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Air Canada has vowed to continue operating a full schedule of flights despite the strike, but passengers are warned to expect major delays and long lines at airports.
Air Canada customer service agents have gone on strike after 11th-hour talks failed to reach a new labor agreement between the union representing 3,800 employees and Canada’s biggest airline.
Air Canada has vowed to continue operating a full schedule of flights despite the strike by call center and airport customer service agents, but passengers are warned to expect major delays and long lines at airports, as the airline heads into the busy summer travel season. The airline has a contingency plan that will see managers working at airports and call centers.
“Rest assured that we will continue to operate our regular schedule, and have implemented a contingency service plan to minimize impact to our customers. Existing bookings will be honored and future bookings welcomed,” Air Canada said in a message to customers.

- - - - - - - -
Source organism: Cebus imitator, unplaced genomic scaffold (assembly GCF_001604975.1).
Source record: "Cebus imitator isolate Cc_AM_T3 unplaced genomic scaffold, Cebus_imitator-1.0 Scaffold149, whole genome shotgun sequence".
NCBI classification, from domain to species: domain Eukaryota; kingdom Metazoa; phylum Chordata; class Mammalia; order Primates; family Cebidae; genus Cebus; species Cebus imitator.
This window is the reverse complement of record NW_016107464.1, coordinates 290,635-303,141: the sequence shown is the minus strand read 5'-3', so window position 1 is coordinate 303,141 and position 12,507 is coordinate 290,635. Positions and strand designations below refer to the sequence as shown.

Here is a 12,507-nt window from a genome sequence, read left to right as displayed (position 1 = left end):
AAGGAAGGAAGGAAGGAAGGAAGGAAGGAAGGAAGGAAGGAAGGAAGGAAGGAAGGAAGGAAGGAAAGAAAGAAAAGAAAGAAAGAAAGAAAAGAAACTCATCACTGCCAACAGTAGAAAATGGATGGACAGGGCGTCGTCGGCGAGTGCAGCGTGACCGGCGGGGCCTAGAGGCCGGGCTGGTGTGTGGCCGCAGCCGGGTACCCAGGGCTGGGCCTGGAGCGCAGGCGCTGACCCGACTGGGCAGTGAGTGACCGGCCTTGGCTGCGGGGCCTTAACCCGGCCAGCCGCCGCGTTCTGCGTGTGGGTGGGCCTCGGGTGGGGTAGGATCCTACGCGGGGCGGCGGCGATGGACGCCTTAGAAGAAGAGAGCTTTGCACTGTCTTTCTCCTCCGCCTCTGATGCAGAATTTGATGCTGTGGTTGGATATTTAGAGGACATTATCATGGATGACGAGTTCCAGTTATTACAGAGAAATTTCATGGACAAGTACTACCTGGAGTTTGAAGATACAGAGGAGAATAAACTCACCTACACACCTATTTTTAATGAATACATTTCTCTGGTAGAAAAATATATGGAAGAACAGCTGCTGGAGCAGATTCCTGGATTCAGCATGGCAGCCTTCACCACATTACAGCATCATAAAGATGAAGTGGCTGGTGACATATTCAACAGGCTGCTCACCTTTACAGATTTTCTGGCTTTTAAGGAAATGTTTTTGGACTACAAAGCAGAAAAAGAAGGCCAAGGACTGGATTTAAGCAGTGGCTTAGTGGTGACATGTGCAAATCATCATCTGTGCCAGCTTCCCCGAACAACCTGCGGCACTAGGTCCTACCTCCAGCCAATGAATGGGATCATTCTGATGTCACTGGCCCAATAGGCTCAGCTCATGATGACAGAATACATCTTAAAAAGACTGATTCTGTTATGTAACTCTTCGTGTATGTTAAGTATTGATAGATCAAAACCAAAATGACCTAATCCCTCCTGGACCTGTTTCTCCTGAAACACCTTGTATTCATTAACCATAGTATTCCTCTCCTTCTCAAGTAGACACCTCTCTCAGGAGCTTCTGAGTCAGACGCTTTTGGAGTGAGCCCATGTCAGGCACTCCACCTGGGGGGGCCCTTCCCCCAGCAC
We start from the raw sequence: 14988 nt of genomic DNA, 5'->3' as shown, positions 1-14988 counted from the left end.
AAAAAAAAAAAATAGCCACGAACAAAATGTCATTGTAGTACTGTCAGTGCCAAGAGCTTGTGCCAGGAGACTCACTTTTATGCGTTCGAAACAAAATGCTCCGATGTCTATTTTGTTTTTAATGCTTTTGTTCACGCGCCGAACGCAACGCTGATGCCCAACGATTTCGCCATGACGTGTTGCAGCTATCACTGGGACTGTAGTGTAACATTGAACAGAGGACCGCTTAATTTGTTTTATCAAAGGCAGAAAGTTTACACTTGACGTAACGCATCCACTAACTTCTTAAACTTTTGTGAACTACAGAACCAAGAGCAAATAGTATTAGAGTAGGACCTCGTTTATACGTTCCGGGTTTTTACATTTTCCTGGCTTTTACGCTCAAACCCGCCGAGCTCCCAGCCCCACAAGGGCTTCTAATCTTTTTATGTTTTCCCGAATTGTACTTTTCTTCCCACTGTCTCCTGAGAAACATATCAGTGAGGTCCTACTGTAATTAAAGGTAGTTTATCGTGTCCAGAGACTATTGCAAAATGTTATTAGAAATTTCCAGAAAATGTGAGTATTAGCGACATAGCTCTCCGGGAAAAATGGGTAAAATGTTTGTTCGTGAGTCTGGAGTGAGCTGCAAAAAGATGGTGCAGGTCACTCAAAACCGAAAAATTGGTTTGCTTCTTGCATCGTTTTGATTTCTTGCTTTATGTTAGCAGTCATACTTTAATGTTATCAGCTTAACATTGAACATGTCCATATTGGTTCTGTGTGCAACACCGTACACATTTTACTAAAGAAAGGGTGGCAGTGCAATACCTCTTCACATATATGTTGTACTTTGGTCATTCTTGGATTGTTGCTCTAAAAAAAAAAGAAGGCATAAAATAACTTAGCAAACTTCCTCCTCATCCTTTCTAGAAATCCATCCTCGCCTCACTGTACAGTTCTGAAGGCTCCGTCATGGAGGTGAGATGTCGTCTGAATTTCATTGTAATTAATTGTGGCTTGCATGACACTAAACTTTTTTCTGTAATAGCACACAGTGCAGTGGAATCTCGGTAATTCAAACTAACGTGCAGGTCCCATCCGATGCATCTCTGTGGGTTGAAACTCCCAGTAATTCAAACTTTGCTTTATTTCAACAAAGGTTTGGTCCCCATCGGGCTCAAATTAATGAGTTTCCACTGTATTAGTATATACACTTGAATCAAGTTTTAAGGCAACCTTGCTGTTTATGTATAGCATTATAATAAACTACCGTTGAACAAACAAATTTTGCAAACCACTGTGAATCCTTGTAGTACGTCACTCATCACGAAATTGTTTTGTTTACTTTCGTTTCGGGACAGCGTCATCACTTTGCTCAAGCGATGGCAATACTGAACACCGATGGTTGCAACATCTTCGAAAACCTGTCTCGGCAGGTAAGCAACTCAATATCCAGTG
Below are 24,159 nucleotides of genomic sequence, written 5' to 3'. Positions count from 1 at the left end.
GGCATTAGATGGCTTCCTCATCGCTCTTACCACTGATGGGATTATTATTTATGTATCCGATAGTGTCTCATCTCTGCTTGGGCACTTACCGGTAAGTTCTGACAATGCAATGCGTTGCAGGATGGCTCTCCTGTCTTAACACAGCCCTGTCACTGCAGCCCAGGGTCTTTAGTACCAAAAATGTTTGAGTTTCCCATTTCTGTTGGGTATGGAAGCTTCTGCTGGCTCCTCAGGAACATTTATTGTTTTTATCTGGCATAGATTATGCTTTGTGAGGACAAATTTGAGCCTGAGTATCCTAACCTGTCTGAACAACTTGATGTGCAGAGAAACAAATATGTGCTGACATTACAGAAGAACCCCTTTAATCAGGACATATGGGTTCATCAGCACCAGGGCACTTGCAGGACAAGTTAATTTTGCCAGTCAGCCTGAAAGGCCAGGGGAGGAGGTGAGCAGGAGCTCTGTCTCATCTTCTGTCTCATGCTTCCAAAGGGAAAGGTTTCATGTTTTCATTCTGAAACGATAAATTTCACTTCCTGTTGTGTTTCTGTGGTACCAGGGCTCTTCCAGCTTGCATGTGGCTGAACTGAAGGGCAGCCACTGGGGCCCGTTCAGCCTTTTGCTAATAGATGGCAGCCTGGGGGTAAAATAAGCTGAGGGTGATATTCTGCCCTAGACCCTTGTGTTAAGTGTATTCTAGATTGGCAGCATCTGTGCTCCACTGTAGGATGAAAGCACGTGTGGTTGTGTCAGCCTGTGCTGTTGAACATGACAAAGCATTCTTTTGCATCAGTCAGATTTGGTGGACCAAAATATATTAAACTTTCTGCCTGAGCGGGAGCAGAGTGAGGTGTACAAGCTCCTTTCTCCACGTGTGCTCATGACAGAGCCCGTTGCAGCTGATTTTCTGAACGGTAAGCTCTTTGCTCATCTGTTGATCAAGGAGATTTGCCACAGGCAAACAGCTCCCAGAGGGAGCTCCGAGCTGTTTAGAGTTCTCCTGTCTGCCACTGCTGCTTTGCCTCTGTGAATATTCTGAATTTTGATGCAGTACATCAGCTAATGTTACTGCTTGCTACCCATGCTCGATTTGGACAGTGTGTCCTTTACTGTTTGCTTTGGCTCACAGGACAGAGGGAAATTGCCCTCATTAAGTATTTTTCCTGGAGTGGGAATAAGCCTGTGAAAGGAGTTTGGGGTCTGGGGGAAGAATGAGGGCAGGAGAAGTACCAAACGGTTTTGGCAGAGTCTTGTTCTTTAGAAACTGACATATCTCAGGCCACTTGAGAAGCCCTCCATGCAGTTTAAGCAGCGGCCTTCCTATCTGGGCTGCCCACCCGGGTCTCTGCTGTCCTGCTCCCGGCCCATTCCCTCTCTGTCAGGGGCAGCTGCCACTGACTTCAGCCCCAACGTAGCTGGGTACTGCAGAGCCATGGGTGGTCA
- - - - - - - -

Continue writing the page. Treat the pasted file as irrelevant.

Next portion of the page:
But passengers are being warned to arrive at the airport hours earlier than they normally would. The airline has asked customers to avoid checking in baggage, to check in online, and to monitor the strike situation through the Air Canada website due to long waits to reach the company’s call center staff.
The Canadian Auto Workers union had presented Air Canada with 72 hours notice of a strike on Friday after 10 weeks of negotiations had failed to produce a deal, with the key sticking point being proposed changes to the company’s pension plan, Reuters reports.
The air carrier wants to move new hires to a defined contribution plan, and away from a defined benefit plan with a guaranteed payout, as it looks to reduce its pension deficit, which stood at $2.16 billion at the start of 2011, according to Reuters.